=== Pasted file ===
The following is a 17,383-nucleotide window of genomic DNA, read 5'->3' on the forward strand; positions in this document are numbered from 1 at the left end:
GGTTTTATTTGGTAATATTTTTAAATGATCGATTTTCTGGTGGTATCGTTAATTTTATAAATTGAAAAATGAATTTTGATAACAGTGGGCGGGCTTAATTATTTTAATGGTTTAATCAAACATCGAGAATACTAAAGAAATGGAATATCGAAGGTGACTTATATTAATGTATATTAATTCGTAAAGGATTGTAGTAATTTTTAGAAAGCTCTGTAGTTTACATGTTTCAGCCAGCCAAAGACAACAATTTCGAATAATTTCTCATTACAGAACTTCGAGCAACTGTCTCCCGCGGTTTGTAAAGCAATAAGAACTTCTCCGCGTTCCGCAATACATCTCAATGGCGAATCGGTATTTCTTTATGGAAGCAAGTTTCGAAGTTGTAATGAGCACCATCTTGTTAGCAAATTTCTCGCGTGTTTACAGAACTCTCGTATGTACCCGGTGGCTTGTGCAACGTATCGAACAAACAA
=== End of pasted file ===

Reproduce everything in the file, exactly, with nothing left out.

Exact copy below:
The following is a 17,383-nucleotide window of genomic DNA, read 5'->3' on the forward strand; positions in this document are numbered from 1 at the left end:
GGTTTTATTTGGTAATATTTTTAAATGATCGATTTTCTGGTGGTATCGTTAATTTTATAAATTGAAAAATGAATTTTGATAACAGTGGGCGGGCTTAATTATTTTAATGGTTTAATCAAACATCGAGAATACTAAAGAAATGGAATATCGAAGGTGACTTATATTAATGTATATTAATTCGTAAAGGATTGTAGTAATTTTTAGAAAGCTCTGTAGTTTACATGTTTCAGCCAGCCAAAGACAACAATTTCGAATAATTTCTCATTACAGAACTTCGAGCAACTGTCTCCCGCGGTTTGTAAAGCAATAAGAACTTCTCCGCGTTCCGCAATACATCTCAATGGCGAATCGGTATTTCTTTATGGAAGCAAGTTTCGAAGTTGTAATGAGCACCATCTTGTTAGCAAATTTCTCGCGTGTTTACAGAACTCTCGTATGTACCCGGTGGCTTGTGCAACGTATCGAACAAACAA